Maximum Disciplines: Neonate PCs can learn a number of Discipline dots equal to (Blood Potency + 5) at the normal learning times. Additional Disciplines can be learned at the rate of one dot per story arc, and must be learned with a teacher’s instruction even if they are in-clan: Kindred new to the Blood can only develop their powers so fast on their own.

Several exceptions are not subject to these extended learning times:

• Theme dots for Blood Sorcery
• Devotions
• Discipline dots acquired through diablerie
• Discipline dots acquired through other GM-introduced, plot-specific circumstances

Ghouls and Disciplines: Ghouls use their own rules for learning and teaching Disciplines. See “Playing a Ghoul” for further information.


Then, Awakening myself further, I found […] the way to have dominion over beasts
—The Book of Nod

Insects: Animalism works on insects, just like it did/does under Vampire: The Masquerade’s rules. However, while colonies of insects may be capable of carrying out complex tasks, individual insects’ minds are too simple for vampires to communicate with. Any orders that rely on an insect’s subjective perceptions (such as “describe what you saw”) automatically fail, nor can insects “speak” to the vampire like other animals can. Basically, insects can only obey direct commands that leave no room for interpretation (such as “fly here” or “attack this person”). Nosferatu who want spies should use birds and rodents, not bugs.


Then, Awakening myself further, I found […] the way to make eyes see sight
—The Book of Nod

Actions: Auspex powers take one action per question asked or memory gleaned. For example, using Auspex 4 to read five memories takes five actions.

Concealing Auspex Use: Using Auspex requires staring closely at the target. The vampire can make a (Composure or Manipulation) + Subterfuge roll to conceal their true interest, contested by the target’s Wits + (Empathy or Subterfuge) + Auspex (users of the Discipline can better recognize its use by others). If the target wins, this staring can still potentially be played off around mortals, but any vampire with dots in Auspex or Occult, or who is older than a neonate, will suspect the use of Auspex. Mortals aware of the supernatural may also suspect something unusual if they are aware of the vampire’s true nature.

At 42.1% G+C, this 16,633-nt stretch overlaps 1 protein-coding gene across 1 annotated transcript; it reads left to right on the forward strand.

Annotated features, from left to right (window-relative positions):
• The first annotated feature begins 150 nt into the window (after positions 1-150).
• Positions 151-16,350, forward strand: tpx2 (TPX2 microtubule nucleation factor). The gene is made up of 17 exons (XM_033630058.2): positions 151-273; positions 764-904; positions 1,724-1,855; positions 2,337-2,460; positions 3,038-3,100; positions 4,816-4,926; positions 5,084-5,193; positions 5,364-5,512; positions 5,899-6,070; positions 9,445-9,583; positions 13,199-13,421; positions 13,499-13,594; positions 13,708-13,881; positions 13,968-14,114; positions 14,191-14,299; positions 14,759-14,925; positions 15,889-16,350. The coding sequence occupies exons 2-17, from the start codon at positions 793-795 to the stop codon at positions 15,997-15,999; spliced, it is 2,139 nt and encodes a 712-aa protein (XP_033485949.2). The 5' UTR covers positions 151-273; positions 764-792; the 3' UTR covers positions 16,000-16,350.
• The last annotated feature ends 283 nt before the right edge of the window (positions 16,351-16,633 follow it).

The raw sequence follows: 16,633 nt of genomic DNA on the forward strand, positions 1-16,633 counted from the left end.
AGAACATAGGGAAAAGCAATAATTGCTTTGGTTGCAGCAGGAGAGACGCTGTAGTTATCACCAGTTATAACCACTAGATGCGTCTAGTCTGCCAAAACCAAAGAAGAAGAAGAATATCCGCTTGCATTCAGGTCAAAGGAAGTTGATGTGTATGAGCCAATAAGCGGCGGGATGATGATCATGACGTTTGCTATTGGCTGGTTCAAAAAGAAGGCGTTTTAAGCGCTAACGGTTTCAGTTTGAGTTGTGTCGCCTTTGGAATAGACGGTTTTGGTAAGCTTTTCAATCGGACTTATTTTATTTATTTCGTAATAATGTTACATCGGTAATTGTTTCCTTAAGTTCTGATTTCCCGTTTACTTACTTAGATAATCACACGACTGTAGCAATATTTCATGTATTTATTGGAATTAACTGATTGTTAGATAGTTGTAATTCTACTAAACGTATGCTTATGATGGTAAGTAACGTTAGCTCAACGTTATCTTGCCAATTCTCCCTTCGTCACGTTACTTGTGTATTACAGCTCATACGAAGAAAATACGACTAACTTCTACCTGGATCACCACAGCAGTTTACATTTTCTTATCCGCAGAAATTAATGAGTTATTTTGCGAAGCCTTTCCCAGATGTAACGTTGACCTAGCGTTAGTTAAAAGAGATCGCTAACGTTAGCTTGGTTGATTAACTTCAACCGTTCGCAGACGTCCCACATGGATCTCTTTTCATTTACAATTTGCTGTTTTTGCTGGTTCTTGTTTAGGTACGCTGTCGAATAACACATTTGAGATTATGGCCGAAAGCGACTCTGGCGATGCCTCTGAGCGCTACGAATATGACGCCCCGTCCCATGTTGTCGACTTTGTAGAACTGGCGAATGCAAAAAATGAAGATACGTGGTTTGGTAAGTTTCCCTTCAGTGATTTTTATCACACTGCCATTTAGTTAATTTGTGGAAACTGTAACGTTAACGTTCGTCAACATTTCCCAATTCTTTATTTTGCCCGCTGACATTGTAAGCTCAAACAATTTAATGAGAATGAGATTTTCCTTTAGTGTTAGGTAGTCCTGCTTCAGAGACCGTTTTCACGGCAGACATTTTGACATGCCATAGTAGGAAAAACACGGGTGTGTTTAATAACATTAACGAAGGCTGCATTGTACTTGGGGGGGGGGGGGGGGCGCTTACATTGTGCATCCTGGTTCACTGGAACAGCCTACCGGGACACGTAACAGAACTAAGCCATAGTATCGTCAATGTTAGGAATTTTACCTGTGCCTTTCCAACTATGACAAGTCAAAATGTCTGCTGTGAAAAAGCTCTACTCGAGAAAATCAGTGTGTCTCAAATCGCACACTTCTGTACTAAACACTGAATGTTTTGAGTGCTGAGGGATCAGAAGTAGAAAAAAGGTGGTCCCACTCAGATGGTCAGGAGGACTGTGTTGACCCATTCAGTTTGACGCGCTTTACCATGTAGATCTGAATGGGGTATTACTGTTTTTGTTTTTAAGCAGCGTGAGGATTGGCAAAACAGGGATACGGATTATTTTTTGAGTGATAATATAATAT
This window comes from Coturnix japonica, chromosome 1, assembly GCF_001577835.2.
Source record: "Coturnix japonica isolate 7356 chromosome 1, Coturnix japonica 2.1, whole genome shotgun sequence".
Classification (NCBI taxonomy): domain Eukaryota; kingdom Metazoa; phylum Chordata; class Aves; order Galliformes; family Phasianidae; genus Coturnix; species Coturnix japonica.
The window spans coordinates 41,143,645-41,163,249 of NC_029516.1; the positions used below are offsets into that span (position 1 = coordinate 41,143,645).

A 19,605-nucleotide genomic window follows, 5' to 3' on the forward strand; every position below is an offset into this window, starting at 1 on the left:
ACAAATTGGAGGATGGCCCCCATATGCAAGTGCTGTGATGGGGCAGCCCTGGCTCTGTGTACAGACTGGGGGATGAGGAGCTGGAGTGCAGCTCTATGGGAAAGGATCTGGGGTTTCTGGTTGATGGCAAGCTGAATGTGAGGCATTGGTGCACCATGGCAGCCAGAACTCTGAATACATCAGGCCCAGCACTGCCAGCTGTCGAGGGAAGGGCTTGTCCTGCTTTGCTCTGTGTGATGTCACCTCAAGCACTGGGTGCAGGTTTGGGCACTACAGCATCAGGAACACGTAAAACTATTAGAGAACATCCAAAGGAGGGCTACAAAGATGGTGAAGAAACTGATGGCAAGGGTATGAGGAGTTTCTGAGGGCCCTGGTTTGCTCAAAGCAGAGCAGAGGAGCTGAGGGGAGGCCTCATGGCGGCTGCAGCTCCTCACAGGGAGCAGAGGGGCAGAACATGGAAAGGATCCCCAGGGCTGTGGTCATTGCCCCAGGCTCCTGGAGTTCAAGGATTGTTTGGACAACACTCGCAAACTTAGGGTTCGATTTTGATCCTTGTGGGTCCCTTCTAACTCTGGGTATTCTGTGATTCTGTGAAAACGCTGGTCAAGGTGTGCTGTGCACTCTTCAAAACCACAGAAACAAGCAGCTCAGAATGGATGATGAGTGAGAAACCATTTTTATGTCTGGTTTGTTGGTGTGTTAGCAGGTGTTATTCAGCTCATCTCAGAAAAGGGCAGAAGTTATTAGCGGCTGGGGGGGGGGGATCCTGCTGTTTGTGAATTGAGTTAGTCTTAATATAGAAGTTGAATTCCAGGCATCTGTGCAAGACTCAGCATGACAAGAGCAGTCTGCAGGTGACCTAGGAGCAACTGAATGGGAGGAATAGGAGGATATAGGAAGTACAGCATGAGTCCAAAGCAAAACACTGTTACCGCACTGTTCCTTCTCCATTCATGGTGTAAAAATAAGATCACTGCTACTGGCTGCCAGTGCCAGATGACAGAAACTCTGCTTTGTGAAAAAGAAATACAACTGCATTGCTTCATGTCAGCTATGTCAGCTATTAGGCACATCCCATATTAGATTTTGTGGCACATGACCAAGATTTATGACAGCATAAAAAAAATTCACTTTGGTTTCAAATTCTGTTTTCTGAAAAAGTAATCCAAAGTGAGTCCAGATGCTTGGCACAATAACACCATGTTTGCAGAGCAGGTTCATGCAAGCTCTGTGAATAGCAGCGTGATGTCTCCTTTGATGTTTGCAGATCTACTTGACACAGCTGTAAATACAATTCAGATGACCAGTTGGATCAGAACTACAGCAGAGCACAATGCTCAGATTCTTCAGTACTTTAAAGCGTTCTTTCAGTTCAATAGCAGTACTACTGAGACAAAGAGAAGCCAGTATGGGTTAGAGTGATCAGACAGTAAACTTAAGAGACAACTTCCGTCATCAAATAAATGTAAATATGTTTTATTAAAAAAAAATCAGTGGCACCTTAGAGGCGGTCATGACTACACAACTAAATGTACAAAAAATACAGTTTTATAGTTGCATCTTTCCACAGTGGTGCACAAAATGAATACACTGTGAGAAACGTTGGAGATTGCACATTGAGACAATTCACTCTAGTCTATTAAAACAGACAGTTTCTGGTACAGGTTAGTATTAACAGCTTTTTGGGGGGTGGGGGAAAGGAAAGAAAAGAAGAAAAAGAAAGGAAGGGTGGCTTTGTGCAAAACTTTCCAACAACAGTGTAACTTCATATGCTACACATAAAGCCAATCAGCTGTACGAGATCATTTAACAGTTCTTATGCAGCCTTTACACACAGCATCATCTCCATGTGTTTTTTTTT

Perception: Characters add their Auspex dots as a bonus to Perception rolls.

Wraiths: Kindred with Auspex can detect manifested ghosts with a Clash of Wills. Unmanifested ghosts on the other side of the Shroud cannot be passively detected in this way.

Beast’s Hackles (•)

Dice Pool: This power is contested by the target’s Composure + Blood Potency. If the target is aware they are being scrutinized with Auspex (and chooses to resist), every success subtracts one from the number of questions the vampire can ask.

Questions: Characters can also use this power to ask the following questions:

• How many dots does the target have in a Physical Skill or Attribute?
• What is the target’s highest or lowest Physical Skill or Attribute?
• What is the target’s Blood Potency?
• Is the target wearing armor?
• Does the target have a debilitating physical Condition like Disabled?

Physical Attributes discovered through Auspex include bonuses from physical Disciplines. If a vampire has Strength 4 and Vigor 3, Auspex will reveal they have Strength 7. If any Skills or Attributes are tied for the target’s highest or lowest, the GM tells the player there is a tie between two or more traits, and picks a single trait’s exact dot rating to reveal. Additional questions can be used to find out the other tie results.

Guidelines: This power can only ask questions about immediate danger or weakness. “Immediate” is defined as pertaining to the current scene. If the target is plotting to kill someone in a month but doesn’t want to hurt them right now, Auspex 1 won’t detect immediate danger. It may detect immediate weakness, however, if the target is still scared of being found out. Otherwise, use Auspex 2 to pick up a target’s longer-term plans.

Players have also asked whether Auspex 1 can detect whether you are being Dominated. The answer is yes—having your free will and/or memories tampered with by another vampire amply constitutes “danger.” However, Auspex 1 can still only detect if you have been Dominated (or are about to be Dominated) within the current scene. It will not detect implanted subliminal commands or earlier memory alterations. Furthermore, as Auspex 1 has to be targeted on a specific vampire, it will not detect uses of Dominate by other characters (unless you use Auspex on them too).

Uncanny Perception (••)

Dice Pool: This power is contested by the target’s Composure + Blood Potency. If the target is aware they are being scrutinized with Auspex (and chooses to resist), every success subtracts one from the number of questions the vampire can ask.